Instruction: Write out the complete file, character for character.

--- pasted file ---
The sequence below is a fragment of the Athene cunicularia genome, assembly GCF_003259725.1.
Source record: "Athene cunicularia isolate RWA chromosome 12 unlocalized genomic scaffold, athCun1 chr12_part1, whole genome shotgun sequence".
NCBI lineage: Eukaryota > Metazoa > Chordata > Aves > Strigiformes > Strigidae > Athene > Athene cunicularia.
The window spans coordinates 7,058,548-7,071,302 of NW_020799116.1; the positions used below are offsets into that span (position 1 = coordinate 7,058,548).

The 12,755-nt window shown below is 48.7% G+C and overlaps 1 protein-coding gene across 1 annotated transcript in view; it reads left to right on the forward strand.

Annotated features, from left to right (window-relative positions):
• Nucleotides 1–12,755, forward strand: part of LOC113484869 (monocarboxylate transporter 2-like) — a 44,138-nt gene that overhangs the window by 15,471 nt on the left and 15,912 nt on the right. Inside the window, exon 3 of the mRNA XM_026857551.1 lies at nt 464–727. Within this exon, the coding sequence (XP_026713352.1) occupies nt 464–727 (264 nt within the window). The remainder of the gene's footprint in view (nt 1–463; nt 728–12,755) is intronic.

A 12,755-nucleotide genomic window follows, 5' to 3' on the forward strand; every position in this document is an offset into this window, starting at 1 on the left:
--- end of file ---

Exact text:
The sequence below is a fragment of the Athene cunicularia genome, assembly GCF_003259725.1.
Source record: "Athene cunicularia isolate RWA chromosome 12 unlocalized genomic scaffold, athCun1 chr12_part1, whole genome shotgun sequence".
NCBI lineage: Eukaryota > Metazoa > Chordata > Aves > Strigiformes > Strigidae > Athene > Athene cunicularia.
The window spans coordinates 7,058,548-7,071,302 of NW_020799116.1; the positions used below are offsets into that span (position 1 = coordinate 7,058,548).

The 12,755-nt window shown below is 48.7% G+C and overlaps 1 protein-coding gene across 1 annotated transcript in view; it reads left to right on the forward strand.

Annotated features, from left to right (window-relative positions):
• Nucleotides 1–12,755, forward strand: part of LOC113484869 (monocarboxylate transporter 2-like) — a 44,138-nt gene that overhangs the window by 15,471 nt on the left and 15,912 nt on the right. Inside the window, exon 3 of the mRNA XM_026857551.1 lies at nt 464–727. Within this exon, the coding sequence (XP_026713352.1) occupies nt 464–727 (264 nt within the window). The remainder of the gene's footprint in view (nt 1–463; nt 728–12,755) is intronic.

A 12,755-nucleotide genomic window follows, 5' to 3' on the forward strand; every position in this document is an offset into this window, starting at 1 on the left: